A second solar irrigation system is being purchased for the Communal Farm in Zambia, paid for by your generous donations.

Getting all the equipment required for the system is not an easy task. Pipes and other basic items are available locally, but Livingstone is a small town, and many important items, including the pump itself, must be ordered from South Africa. We hope this will not add too much time and expense to this project.

The second pump will make it possible to grow soybeans, groundnuts and corn, the all-important staple crops for both personal consumption and sale, even when Mother Nature does not provide the necessary water. Because of severe drought, the first plantings of these crops early in 2022 did not yield well, either in quantity or quality. With the progression of global climate change, it is likely that drought will be more and more prevalent in the coming years. This is why our priority is the installation of the second system, which will irrigate the parcel of the land dedicated to the staple crops. Next year’s yields should be much better.

Meanwhile, vegetables are flourishing on the parcel served by the original pump. One hundred heads of cabbage and two large fields of “spinach" (what we call chard) will add welcome freshness to our community’s diet, as well as some sorely needed income.

Construction of an enclosure and a large shed for housing goats is also underway. Once complete, the first goats can be purchased, and the goat rearing can begin! Besides being a crop that can be sold for profit, the goats will also help keep the bush under control (the speed at which the African bush reclaims cleared land is truly amazing!) and provide valuable fertilizer for the vegetable crops.

Our farmers are determined to feed their families by growing their own food. With their diligence and hard work, the farm should eventually become self-sustaining.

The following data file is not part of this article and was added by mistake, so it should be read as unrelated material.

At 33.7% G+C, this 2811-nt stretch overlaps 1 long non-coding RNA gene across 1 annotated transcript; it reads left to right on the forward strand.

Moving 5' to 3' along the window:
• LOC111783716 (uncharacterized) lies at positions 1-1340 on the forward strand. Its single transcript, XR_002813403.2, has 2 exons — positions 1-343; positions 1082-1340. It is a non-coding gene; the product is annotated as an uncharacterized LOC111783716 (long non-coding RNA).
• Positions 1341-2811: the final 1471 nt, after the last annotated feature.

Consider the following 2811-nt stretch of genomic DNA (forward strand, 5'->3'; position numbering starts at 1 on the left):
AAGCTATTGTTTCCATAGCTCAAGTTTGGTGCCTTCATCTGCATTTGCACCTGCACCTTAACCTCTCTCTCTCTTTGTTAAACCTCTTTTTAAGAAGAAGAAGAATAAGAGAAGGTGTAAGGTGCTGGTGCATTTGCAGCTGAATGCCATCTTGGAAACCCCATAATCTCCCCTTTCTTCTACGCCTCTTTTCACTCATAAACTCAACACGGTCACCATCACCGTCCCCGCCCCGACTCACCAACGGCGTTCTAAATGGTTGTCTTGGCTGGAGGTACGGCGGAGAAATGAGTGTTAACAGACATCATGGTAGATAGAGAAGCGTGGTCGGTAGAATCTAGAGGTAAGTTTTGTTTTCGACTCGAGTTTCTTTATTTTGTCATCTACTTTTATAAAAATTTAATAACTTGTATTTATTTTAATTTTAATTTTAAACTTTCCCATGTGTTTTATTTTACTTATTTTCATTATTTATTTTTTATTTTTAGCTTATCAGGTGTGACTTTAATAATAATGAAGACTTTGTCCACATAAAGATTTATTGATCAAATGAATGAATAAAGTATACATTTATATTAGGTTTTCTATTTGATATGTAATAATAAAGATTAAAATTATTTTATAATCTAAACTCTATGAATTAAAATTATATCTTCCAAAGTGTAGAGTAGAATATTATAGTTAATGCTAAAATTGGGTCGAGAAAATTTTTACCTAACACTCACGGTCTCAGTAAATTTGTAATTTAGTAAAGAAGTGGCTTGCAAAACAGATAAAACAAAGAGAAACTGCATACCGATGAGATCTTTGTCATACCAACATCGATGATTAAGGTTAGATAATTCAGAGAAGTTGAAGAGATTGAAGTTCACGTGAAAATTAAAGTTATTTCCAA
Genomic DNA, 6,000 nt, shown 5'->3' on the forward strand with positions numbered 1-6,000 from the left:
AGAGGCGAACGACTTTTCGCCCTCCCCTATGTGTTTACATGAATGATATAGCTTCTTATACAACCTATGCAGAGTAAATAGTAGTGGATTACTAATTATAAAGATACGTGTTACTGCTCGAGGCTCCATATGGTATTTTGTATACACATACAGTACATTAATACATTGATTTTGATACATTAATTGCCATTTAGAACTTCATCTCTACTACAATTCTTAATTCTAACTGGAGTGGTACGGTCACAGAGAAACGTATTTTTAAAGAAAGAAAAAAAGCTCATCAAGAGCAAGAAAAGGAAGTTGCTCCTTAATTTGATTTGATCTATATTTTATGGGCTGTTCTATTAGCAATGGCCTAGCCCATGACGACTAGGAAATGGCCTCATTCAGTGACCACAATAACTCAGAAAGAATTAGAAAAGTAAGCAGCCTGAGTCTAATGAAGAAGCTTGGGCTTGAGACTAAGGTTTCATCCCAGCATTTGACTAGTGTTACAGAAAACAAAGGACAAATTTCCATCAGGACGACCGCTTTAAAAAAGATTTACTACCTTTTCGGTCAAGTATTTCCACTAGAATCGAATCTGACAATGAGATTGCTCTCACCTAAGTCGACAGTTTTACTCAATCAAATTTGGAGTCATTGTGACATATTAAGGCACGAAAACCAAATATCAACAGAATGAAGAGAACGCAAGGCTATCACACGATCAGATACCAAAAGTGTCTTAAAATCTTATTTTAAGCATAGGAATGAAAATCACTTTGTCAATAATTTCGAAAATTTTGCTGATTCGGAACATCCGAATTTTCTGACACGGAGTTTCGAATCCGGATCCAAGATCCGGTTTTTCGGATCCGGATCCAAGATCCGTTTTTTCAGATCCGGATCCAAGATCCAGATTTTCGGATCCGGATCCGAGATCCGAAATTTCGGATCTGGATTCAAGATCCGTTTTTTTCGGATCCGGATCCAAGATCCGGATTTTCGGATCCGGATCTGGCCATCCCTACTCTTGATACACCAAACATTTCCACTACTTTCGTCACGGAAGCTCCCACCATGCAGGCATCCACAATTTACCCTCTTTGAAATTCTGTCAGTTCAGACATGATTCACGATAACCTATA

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Updated: Jul 18

Work on the Communal Farm continues and, like all agricultural ventures, there are some successes and some setbacks. The goat rearing project is progressing well, thanks to your donations from our April GlobalGiving campaign. An enclosure is being built, and the housing shed just needs a roof. Once these are completed, the first goats can be purchased.

Drought is an ever-increasing impediment to all our farm projects. The first harvest of staple crops was disappointing; lack of rain stunted the growth of the maize, groundnuts and soybeans, seriously decreasing both the yield and the quality.

Normally, the rainy season in this area is from November - March, and the dry season is from May to October. But due to climate change, over the last few years it has become difficult to predict when or how much rain will fall. It has been very dry since 2020. Last year the rains did not start until January, and stopped during February - only 1 month of precipitation instead of 5 months. This means that it was already dry before the dry season began. The next few months will be perilous for all crops without major irrigation.

There is no indication that the drought situation will get better. We would like to dig a second well on the Communal Farm to be able to irrigate a larger portion of the land to insure better yields, and to be able to plant during more of the year. This will provide not only food for the community, but also a source of income to help the farm become self sustaining.

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